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Disease Focus: Shigella
Shigella – A Brief

By Nicole Kraatz

Shigella is a type of bacteria that can be grouped into four different categories. One of the most common infections caused by the bacteria is Shigellosis. This disease infects the lining of the intestines and is transmitted via the oral-fecal route. Because of this, any water, food or fomites contaminated with shigella can cause symptoms of the disease to occur. The bacteria can also be spread via person to person. Shigella was first discovered in 1897 by Kiyoshi Shiga, a Japanese scientist. He discovered the bacteria after an outbreak of over 90,000 Japanese citizens were infected.

The incubation period for Shigellosis is anywhere from one to seven days, with the average onset of symptoms beginning around day three. The main symptom of the disease is diarrhea, which is normally bloody or filled with mucous. Since the disease affects the gastrointestinal system, other symptoms of the disease include stomach cramps, nausea, vomiting  and high fever. In more severe cases, children under the age of two that are infected with the shigella bacteria and experience high fever may result in convulsions or seizures. However, not all people infected with the disease will show symptoms but it is still possible for those that are asymptomatic to spread the disease to others. Those most vulnerable to Shigellosis include people in developing countries were sanitation and sewage systems are poor and for travelers visiting those countries.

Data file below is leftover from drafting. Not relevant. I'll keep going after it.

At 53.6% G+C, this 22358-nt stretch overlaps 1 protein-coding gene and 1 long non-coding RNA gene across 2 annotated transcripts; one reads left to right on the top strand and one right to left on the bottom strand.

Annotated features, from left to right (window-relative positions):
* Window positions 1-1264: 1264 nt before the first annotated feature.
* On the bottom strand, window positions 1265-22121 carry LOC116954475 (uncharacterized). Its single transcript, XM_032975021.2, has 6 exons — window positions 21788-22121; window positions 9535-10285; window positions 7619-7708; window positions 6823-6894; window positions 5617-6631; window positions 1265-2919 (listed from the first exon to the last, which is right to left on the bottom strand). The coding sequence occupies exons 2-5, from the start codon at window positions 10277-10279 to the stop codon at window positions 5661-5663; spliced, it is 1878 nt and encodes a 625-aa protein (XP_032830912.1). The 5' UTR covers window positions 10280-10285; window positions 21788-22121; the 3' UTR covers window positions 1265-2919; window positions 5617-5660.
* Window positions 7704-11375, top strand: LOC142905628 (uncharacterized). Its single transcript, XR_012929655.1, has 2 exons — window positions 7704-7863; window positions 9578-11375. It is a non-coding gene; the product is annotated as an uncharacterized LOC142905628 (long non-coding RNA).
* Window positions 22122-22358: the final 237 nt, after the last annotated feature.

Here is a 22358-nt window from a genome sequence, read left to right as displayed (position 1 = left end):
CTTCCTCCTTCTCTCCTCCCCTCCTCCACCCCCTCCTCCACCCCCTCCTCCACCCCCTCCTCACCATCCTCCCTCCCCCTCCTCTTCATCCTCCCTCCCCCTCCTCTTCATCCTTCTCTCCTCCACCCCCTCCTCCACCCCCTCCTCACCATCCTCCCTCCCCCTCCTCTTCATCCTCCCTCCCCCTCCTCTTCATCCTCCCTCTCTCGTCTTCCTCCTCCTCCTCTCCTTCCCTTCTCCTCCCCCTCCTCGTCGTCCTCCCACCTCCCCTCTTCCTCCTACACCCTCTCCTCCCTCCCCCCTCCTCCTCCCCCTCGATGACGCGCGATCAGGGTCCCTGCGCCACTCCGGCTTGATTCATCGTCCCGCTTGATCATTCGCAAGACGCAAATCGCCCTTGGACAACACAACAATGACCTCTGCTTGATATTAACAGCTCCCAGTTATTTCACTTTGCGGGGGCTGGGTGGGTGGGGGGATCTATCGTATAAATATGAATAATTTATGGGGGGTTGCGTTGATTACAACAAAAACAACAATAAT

In order to treat many cases of Shigellosis, patients need to rehydrate and replace electrolytes lost due to constant diarrhea. Some cases may be resolved within four to seven days without treatment. However, those with more severe cases may need to replace electrolytes intravenously. Others may cure themselves by drinking plenty of fluids. Antibiotics may also be given to shorten the life of the bacteria in the body’s system. Currently, there are no cures or vaccinations for Shigellosis, but prevention of the disease include hand washing, clean drinking water and sewage systems.

nkraatz@masonlive.gmu.edu         






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